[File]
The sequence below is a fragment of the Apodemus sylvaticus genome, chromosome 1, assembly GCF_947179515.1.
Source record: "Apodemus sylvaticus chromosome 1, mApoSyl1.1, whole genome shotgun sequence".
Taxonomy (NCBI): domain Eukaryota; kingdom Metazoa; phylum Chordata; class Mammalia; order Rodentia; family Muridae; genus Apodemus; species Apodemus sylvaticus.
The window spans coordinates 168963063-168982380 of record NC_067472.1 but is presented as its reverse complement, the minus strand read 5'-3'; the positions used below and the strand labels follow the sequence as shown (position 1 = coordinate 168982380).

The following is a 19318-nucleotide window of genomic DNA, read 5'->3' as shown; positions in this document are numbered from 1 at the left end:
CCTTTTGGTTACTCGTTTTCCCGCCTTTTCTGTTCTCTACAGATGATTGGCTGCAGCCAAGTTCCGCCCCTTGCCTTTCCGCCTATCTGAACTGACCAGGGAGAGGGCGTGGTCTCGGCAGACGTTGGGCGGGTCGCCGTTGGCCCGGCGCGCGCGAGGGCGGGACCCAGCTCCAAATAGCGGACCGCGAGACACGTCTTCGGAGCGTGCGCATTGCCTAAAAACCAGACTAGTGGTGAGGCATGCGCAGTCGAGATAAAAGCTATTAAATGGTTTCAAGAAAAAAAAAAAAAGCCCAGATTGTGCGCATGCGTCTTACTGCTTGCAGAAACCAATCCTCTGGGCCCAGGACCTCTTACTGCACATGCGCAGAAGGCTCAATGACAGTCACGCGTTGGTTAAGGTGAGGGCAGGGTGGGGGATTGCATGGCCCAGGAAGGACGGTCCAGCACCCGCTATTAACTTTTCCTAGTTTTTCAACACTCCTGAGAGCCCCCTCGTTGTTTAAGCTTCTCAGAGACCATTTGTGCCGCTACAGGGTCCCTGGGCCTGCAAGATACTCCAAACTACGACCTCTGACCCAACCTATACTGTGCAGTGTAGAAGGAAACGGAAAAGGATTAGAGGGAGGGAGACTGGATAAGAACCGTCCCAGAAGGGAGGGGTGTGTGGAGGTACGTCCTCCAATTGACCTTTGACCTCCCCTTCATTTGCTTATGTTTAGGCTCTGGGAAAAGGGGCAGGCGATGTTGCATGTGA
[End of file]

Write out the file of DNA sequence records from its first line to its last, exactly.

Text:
The sequence below is a fragment of the Apodemus sylvaticus genome, chromosome 1, assembly GCF_947179515.1.
Source record: "Apodemus sylvaticus chromosome 1, mApoSyl1.1, whole genome shotgun sequence".
Taxonomy (NCBI): domain Eukaryota; kingdom Metazoa; phylum Chordata; class Mammalia; order Rodentia; family Muridae; genus Apodemus; species Apodemus sylvaticus.
The window spans coordinates 168963063-168982380 of record NC_067472.1 but is presented as its reverse complement, the minus strand read 5'-3'; the positions used below and the strand labels follow the sequence as shown (position 1 = coordinate 168982380).

The following is a 19318-nucleotide window of genomic DNA, read 5'->3' as shown; positions in this document are numbered from 1 at the left end:
CCTTTTGGTTACTCGTTTTCCCGCCTTTTCTGTTCTCTACAGATGATTGGCTGCAGCCAAGTTCCGCCCCTTGCCTTTCCGCCTATCTGAACTGACCAGGGAGAGGGCGTGGTCTCGGCAGACGTTGGGCGGGTCGCCGTTGGCCCGGCGCGCGCGAGGGCGGGACCCAGCTCCAAATAGCGGACCGCGAGACACGTCTTCGGAGCGTGCGCATTGCCTAAAAACCAGACTAGTGGTGAGGCATGCGCAGTCGAGATAAAAGCTATTAAATGGTTTCAAGAAAAAAAAAAAAAGCCCAGATTGTGCGCATGCGTCTTACTGCTTGCAGAAACCAATCCTCTGGGCCCAGGACCTCTTACTGCACATGCGCAGAAGGCTCAATGACAGTCACGCGTTGGTTAAGGTGAGGGCAGGGTGGGGGATTGCATGGCCCAGGAAGGACGGTCCAGCACCCGCTATTAACTTTTCCTAGTTTTTCAACACTCCTGAGAGCCCCCTCGTTGTTTAAGCTTCTCAGAGACCATTTGTGCCGCTACAGGGTCCCTGGGCCTGCAAGATACTCCAAACTACGACCTCTGACCCAACCTATACTGTGCAGTGTAGAAGGAAACGGAAAAGGATTAGAGGGAGGGAGACTGGATAAGAACCGTCCCAGAAGGGAGGGGTGTGTGGAGGTACGTCCTCCAATTGACCTTTGACCTCCCCTTCATTTGCTTATGTTTAGGCTCTGGGAAAAGGGGCAGGCGATGTTGCATGTGA